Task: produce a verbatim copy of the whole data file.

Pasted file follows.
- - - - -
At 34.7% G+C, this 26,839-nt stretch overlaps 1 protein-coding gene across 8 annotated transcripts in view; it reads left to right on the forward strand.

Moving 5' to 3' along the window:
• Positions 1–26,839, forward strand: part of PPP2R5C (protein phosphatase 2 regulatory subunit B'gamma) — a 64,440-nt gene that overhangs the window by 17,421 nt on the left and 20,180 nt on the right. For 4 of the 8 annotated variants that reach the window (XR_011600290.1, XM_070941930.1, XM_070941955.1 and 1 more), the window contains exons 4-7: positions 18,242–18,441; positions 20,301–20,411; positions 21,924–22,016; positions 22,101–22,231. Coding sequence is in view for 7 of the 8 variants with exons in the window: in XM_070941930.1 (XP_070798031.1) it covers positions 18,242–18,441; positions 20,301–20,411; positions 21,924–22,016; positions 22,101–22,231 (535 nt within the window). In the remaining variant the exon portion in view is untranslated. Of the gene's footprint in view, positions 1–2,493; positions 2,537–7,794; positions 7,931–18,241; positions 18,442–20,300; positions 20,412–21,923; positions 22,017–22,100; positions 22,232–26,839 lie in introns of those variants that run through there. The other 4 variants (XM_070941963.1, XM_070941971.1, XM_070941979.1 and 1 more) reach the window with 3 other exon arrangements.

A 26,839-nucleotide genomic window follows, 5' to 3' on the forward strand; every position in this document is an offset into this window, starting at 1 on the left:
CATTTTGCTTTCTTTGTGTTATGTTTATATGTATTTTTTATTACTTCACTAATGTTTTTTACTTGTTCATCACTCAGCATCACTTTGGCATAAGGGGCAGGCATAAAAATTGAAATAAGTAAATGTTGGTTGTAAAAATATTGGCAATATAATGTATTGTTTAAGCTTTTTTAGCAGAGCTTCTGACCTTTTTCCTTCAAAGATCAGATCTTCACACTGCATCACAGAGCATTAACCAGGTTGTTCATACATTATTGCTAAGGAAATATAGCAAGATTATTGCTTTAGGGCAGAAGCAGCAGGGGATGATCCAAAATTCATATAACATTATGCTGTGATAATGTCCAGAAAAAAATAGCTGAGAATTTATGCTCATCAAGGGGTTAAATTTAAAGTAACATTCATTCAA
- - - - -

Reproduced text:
At 34.7% G+C, this 26,839-nt stretch overlaps 1 protein-coding gene across 8 annotated transcripts in view; it reads left to right on the forward strand.

Moving 5' to 3' along the window:
• Positions 1–26,839, forward strand: part of PPP2R5C (protein phosphatase 2 regulatory subunit B'gamma) — a 64,440-nt gene that overhangs the window by 17,421 nt on the left and 20,180 nt on the right. For 4 of the 8 annotated variants that reach the window (XR_011600290.1, XM_070941930.1, XM_070941955.1 and 1 more), the window contains exons 4-7: positions 18,242–18,441; positions 20,301–20,411; positions 21,924–22,016; positions 22,101–22,231. Coding sequence is in view for 7 of the 8 variants with exons in the window: in XM_070941930.1 (XP_070798031.1) it covers positions 18,242–18,441; positions 20,301–20,411; positions 21,924–22,016; positions 22,101–22,231 (535 nt within the window). In the remaining variant the exon portion in view is untranslated. Of the gene's footprint in view, positions 1–2,493; positions 2,537–7,794; positions 7,931–18,241; positions 18,442–20,300; positions 20,412–21,923; positions 22,017–22,100; positions 22,232–26,839 lie in introns of those variants that run through there. The other 4 variants (XM_070941963.1, XM_070941971.1, XM_070941979.1 and 1 more) reach the window with 3 other exon arrangements.

A 26,839-nucleotide genomic window follows, 5' to 3' on the forward strand; every position in this document is an offset into this window, starting at 1 on the left:
CATTTTGCTTTCTTTGTGTTATGTTTATATGTATTTTTTATTACTTCACTAATGTTTTTTACTTGTTCATCACTCAGCATCACTTTGGCATAAGGGGCAGGCATAAAAATTGAAATAAGTAAATGTTGGTTGTAAAAATATTGGCAATATAATGTATTGTTTAAGCTTTTTTAGCAGAGCTTCTGACCTTTTTCCTTCAAAGATCAGATCTTCACACTGCATCACAGAGCATTAACCAGGTTGTTCATACATTATTGCTAAGGAAATATAGCAAGATTATTGCTTTAGGGCAGAAGCAGCAGGGGATGATCCAAAATTCATATAACATTATGCTGTGATAATGTCCAGAAAAAAATAGCTGAGAATTTATGCTCATCAAGGGGTTAAATTTAAAGTAACATTCATTCAA